January 26, 2007 8:24 AM PST

U.K. police: We're overwhelmed by e-crime

London's Metropolitan Police has warned that the U.K.'s local police forces "can no longer cope" with e-crime, and has called for a national unit to be set up to address the problem.

In a report published Thursday and written by detective chief inspector Charlie McMurdie of the Met's specialist crime directorate, the Met said that a national e-crime unit is needed to tackle cybercrime. The unit would act as a central coordination point for police officers across the country, who are currently struggling to cope with the threat of e-crime.

The report described cybercrime as "the most rapidly expanding form of criminality, encompassing both new criminal offences in relation to computers (viruses and hacking, etc.) and "old" crimes (fraud and harassment, etc.), committed using digital or computer technology."

At present, the responsibility for fighting e-crime is split between different law enforcement units. Serious, or Level 3, crimes are supposedly handled by the Serious Organised Crime Agency (SOCA), although it emerged this week that the agency may be struggling to fulfill its mandate. Less serious crimes, which fall into categories the police call Level 1 and Level 2, are meant to be dealt with at a local police level.

However, McMurdie's report shows that this approach is failing. She warned that "specialist (local) e-crime units can no longer cope with all e-crime."

The proposed solution--creating a national e-crime unit--appears to be similar to the National Hi Tech Crime Unit (NHTCU), which was folded into SOCA last year. Some experts have claimed that SOCA is failing to address e-crime effectively, or to collaborate properly with British businesses.

The Met declined to comment on whether its report was calling for NHTCU to be re-established, which would effectively mean that SOCA had failed in its responsibilities toward e-crime.

Other key points in the report:

• The ability of law enforcement to investigate all types of e-crime locally and globally "must be mainstreamed as an integral part of every investigation," including, for example, investigations focused on murder, robbery, extortion demands, identity theft or fraud.

• The police cannot investigate all e-crime allegations "due to the volume of offences and the national and international nature of e-crime, sometimes involving hundreds or thousands of victims."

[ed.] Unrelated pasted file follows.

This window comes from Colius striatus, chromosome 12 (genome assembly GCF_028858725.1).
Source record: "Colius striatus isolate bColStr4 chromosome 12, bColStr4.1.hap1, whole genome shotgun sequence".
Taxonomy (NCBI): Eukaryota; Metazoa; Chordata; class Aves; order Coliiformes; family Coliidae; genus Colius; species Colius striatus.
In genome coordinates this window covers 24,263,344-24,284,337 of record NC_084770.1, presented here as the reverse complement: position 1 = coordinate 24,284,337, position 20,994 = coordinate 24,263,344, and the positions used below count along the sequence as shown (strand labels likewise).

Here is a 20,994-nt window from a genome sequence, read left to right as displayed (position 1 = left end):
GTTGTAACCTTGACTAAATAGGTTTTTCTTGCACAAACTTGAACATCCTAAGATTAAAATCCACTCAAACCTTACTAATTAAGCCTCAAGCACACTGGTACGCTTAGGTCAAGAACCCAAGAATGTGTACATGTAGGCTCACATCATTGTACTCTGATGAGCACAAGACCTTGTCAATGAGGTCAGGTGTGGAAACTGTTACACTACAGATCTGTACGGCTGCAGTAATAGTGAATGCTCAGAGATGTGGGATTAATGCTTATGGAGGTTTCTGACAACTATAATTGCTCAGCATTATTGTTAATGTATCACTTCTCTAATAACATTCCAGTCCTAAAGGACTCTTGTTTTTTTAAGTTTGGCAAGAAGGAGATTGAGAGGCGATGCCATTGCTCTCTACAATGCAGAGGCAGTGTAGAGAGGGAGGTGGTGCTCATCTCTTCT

• The Met would be willing to establish its own overarching computer crime unit to coordinate the response of its existing specialist units involved in fighting cybercrime. These are the Computer Crime Unit; Paedophile Unit; Counter Terrorist Command Intelligence Bureau; Clubs and Vice; the Computer Services Laboratory; Professional Standards; and Covert Policing Command.

• Few U.K. virus writers and hackers have been prosecuted. "The policing of e-crime faces the challenge of keeping pace with technological advances," said the report. "Hackers and virus writers have evolved from largely enthusiastic amateur 'criminals' to financially motivated, organised global criminal enterprises."

Tom Espiner of ZDNet UK reported from London.

See more CNET content tagged:
cybercrime, police, crime, London, U.K.

3 comments

Join the conversation!
Add your comment
Citizens must work with police to battle e-crime
It's also up to the people to protect themselves and their information. I bet a significant percentage of the population doesn't pay attention to potential security risks and lacks basic security solutions.
Here are some startling statisics about potential security risks: <a class="jive-link-external" href="http://www.essentialsecurity.com/security_basics.htm" target="_newWindow">http://www.essentialsecurity.com/security_basics.htm</a>
Posted by ml_ess (71 comments )
Reply Link Flag
re:Citizens must work with police to battle e-crime
I agree it is near impossible for police to maintain protection against attacks at the rate from which they are happening. I find it frustrating that these attacks keep advancing so quickly because of people's lack of fundamental know how. Take the "storm" trojan out there right now. The number of people who open emails from non-trusted and verified sources is absolutely ridiculous. People have to take advantage the wealth of information people provide. The worst is the number of laptop problems you sited in the link. Its as if no company is smart enough to really deal with laptop security.
Posted by MD525 (22 comments )
Link Flag
internet
defend yourself, nobody can't help you, Internet is a jungle

-------
<a class="jive-link-external" href="http://proxy.emigrantas.com" target="_newWindow">http://proxy.emigrantas.com</a> - working web proxy list
Posted by darix2005 (31 comments )
Reply Link Flag
 

Join the conversation

Add your comment

The posting of advertisements, profanity, or personal attacks is prohibited. Click here to review our Terms of Use.

What's Hot

Discussions

Shared

RSS Feeds

Add headlines from CNET News to your homepage or feedreader.